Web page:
The University of South Wales (USW) has announced that the Caerleon campus which houses more than a dozen buildings including the century-old former Monmouthshire Training College, will be closing after a review of its estate. The USW was formed in 2013 when The University of Wales, Newport and Glamorgan merged with each other to become the biggest university in the South Wales region. The USW are claiming it will cost too much to get the Caerleon campus up to an acceptable standard, saying it would cost them approximately £32 million over a 15 year period.
The Caerleon campus is best known for its courses in education and caters for around 7,000 students. The campus is also Newport’s third highest employer in the region. No new students will begin their studies in Caerleon and the closure has put 145 jobs at risk and many are worried for the future of Newport’s economy.
The institution is to focus on the Newport city campus. A spokesman for the Welsh Government said the reconfiguration agenda focused on the creation of fewer, larger higher education institutions but overall management of the USW estate “is a matter for them.”
The Vice President of Newport Students’ Union Drew Burman said: “I have had a lot of complaints from former and current students and members of staff. People want to know the real reason behind the closure of the campus. We have been told that the upkeep costs are too great. There is a desire not to have a mishmash of courses so there is a focus on faculty specific campuses. The problem with this is that there are a lot of courses that have become world famous and they have their history in Newport. It is unfair that Newport is loosing some of its identity and that Treforest and Cardiff are unfairly benefiting when they already have enough to offer. One positive thing we have is the unity that the students and staff found together from fighting side-by-side to protect something that we love.”
Many students have voiced their unhappiness over the closure of Caerleon Campus and protests have been staged.
Stephen Hughes is a mature student who has lived on campus since 2004 while he obtained a foundation Degree in Social Media, a BA (Hons) Degree in Law, a Postgraduate Certificate in Education (PGCE), a Postgraduate Diploma in Business Development (PG Dip) and a Masters Degree in Business Administration (MBA).
Stephen said: “As a mature student studying and living on Caerleon campus for over ten years I have had a wonderful opportunity to fulfill my dreams of obtaining a university education and I am greatly saddened to hear that it is to close. Universities are perhaps the keenest participants in the surge of globalization that has swept the world in the past decade.”
Stephen Hughes considers that the decision to close the campus is motivated by short-term financial gain. He said: “Property prices here are extremely high and the site is up for redevelopment for short-term exploitation at the determent of the long-term good of the student and the wider community.”
When asked what he thought is the most appropriate future for the site Stephen said: “I would prefer to see the building remain a focus for education and to continue to provide a positive learning environment for local people so that they have a realistic opportunity of gaining the many skills needed to thrive in a modern global economy.”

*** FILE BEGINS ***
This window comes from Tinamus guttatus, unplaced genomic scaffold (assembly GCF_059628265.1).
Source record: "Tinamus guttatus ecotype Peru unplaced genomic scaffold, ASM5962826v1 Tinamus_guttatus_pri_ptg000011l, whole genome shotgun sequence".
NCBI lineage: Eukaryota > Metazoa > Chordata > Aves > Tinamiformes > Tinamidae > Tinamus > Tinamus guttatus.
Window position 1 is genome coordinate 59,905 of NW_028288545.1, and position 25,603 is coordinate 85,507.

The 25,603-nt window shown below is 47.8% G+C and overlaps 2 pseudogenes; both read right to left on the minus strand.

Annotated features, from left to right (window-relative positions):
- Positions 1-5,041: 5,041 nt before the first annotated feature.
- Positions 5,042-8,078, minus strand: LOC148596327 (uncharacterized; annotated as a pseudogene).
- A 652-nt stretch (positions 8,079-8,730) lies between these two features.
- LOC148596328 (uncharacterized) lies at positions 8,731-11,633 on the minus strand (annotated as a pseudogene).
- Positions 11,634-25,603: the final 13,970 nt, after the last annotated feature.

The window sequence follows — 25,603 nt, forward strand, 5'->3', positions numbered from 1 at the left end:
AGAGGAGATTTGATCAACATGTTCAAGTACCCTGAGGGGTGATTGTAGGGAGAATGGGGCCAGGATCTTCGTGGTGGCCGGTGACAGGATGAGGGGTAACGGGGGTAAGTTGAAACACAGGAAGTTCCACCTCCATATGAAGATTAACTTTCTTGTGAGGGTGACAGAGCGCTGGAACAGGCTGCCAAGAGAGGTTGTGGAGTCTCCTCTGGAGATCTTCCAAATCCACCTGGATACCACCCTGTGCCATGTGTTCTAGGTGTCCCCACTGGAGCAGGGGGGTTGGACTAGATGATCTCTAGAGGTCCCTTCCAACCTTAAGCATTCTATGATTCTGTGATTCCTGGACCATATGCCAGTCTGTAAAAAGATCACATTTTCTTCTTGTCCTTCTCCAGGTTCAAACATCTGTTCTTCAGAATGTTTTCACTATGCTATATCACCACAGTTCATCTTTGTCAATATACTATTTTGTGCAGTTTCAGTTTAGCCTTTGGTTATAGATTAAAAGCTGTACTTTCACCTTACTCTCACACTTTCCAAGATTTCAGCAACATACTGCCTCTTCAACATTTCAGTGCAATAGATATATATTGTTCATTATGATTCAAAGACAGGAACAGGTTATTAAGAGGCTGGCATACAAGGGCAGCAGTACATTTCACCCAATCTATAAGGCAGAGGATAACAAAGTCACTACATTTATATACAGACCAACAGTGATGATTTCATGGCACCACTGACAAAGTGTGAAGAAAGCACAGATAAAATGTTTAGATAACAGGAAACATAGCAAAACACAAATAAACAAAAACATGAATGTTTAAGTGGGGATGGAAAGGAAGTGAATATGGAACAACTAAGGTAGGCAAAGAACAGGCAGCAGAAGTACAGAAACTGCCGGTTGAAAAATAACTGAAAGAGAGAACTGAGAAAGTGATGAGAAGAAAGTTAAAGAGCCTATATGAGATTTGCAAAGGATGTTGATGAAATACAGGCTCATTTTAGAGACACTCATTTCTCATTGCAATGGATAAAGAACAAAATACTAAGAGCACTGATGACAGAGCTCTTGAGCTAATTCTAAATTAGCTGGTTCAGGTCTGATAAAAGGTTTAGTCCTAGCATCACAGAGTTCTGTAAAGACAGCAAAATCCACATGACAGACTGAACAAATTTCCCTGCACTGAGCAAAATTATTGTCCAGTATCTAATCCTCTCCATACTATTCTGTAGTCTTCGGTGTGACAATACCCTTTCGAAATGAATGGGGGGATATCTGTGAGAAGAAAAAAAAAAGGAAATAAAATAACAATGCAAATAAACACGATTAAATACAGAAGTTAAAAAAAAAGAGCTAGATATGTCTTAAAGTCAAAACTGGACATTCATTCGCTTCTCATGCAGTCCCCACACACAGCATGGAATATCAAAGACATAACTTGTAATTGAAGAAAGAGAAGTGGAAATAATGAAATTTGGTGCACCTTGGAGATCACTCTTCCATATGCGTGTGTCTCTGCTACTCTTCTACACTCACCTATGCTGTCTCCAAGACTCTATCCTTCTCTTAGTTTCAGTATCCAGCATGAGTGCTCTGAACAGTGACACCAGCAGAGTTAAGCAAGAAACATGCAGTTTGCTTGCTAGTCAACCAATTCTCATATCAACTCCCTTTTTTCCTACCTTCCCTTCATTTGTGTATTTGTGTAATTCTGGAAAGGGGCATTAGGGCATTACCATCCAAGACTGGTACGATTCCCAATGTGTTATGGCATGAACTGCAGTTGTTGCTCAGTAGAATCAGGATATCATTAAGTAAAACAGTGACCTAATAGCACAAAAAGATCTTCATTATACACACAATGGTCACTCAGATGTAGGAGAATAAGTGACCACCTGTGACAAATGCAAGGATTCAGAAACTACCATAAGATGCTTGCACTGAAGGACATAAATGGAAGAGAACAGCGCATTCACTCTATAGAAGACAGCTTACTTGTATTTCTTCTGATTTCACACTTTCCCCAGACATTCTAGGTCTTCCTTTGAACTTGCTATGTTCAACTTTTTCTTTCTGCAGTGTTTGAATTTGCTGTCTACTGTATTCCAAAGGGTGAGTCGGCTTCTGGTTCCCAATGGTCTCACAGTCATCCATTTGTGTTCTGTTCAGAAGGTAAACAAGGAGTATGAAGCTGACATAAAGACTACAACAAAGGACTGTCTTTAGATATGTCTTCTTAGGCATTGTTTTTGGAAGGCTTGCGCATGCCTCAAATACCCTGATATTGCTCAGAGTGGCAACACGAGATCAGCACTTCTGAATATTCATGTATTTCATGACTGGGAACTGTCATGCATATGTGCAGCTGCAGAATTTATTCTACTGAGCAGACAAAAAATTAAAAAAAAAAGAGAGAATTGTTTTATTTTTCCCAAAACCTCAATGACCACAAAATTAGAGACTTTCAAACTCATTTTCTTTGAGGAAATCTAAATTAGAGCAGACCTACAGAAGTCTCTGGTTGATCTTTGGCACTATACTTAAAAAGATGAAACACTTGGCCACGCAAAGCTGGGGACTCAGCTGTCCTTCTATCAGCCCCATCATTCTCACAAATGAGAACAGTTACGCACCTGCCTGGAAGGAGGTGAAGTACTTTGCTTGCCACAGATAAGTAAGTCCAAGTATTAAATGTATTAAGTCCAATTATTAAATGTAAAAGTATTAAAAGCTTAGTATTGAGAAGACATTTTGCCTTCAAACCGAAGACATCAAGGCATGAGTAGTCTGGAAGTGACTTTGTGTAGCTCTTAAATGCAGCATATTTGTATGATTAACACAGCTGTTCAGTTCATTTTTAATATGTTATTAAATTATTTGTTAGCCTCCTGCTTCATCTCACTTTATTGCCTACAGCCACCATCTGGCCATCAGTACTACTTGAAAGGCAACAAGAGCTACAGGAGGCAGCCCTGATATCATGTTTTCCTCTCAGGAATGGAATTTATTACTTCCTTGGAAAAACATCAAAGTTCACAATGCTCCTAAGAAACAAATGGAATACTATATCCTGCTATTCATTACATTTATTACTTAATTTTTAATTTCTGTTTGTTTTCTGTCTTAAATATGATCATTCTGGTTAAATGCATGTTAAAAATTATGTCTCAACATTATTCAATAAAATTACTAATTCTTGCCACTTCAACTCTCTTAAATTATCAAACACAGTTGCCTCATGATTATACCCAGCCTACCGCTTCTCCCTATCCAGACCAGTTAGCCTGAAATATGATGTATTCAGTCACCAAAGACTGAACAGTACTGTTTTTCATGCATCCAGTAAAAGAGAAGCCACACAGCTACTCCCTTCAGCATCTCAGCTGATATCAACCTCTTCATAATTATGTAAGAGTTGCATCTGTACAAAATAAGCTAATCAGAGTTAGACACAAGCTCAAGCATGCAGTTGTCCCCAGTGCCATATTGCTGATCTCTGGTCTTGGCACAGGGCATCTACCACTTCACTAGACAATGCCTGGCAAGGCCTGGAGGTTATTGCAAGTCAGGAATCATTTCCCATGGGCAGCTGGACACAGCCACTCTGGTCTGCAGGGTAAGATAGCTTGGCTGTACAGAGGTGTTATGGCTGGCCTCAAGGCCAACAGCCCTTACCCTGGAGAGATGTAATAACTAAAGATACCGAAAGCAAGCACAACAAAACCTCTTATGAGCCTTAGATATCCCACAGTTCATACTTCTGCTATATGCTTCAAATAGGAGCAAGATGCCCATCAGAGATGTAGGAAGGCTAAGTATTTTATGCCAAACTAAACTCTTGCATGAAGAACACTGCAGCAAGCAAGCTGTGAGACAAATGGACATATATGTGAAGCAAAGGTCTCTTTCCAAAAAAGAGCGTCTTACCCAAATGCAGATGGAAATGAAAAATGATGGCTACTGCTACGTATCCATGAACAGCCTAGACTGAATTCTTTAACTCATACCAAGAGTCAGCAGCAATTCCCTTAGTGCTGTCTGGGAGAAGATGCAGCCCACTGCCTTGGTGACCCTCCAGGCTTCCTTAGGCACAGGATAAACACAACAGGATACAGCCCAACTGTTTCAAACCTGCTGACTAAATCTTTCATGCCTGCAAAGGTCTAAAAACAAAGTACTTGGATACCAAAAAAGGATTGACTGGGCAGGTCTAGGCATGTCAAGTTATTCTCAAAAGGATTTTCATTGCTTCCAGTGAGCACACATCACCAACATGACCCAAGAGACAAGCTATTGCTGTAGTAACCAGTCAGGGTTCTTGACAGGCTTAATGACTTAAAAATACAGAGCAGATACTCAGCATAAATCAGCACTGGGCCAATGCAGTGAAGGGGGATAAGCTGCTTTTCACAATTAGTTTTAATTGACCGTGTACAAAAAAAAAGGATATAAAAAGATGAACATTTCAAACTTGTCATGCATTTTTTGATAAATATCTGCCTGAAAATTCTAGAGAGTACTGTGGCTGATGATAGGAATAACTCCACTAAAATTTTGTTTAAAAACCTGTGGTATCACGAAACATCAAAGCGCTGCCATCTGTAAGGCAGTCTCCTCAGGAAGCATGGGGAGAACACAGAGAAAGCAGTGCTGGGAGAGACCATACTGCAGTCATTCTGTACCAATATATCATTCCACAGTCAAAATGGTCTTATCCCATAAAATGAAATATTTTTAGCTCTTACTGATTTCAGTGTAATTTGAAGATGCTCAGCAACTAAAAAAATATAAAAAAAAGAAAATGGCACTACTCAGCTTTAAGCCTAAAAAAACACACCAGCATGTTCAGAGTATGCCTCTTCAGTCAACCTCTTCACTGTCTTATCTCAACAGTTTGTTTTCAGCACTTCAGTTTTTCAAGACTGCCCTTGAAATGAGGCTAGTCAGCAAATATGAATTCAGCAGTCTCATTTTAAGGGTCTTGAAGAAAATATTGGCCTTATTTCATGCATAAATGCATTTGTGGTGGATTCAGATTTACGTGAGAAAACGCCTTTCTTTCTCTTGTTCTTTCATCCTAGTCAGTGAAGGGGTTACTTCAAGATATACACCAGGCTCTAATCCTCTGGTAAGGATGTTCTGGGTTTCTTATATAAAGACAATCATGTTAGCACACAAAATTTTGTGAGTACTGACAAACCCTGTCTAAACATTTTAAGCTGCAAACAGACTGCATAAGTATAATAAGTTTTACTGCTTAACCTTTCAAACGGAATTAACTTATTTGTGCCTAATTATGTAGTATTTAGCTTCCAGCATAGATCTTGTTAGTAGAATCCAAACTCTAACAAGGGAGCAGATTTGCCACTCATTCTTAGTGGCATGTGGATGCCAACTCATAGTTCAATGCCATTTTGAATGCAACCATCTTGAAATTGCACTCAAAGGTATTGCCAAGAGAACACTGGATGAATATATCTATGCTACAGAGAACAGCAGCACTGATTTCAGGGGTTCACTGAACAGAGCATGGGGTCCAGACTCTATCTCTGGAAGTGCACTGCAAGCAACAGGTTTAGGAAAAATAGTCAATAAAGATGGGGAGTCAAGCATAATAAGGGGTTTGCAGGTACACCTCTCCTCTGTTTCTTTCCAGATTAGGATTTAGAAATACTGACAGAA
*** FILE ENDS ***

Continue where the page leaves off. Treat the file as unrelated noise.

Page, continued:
The college’s board said the Newport city campus would have an immediate £3m cash injection. Governors said the Newport campus is newer and cheaper to run than the one in Caerleon. They are already looking at an expansion along the waterfront, which could cost up to £10m. “Despite its history and the affection in which it is held by many it does not make financial or strategic sense and is not in the best interests of our students in delivering an exceptional student experience, to continue to invest in the Caerleon campus,” said a spokesman.
Stephen Hughes concluded: “It appears that the decision makers do not want a well educated society capable of free thought and education is now a business and here in Wales they are changing it from a high quality important life improving experience into a cash cow. It is putting profit before people.”
However – more recently parts of the former University of South Wales Caerleon Campus have been awarded listed status by the Welsh Government.
One of the proposals was residential housing that would see the training college demolished to make way for between 200 to 400 houses built on the site- a suggestion which sparked anger and protests from Caerleon residents. As well as the main building, the Principal’s Residence, Gate Piers and Caretaker’s / Gardener’s Lodge, which are also located on the site, have also been given Grade II listed status.
Chairman of Caerleon Civic Society Mike Singleton welcomed the announcement and he said: “I am thrilled to bits. That building is so important to the spirit and heart of Caerleon. Listing is great, but it is just the start of the process.”
In a report by Cadw the building is listed for its special architectural interest as a well preserved example of early 20th century educational architecture and that it is a teacher training college of “fine quality and character.” The report says: “Its form and appearance reflects the functions of the College and the requirements of teacher training during this period.
Listen to Stephen Hughes’ interview here: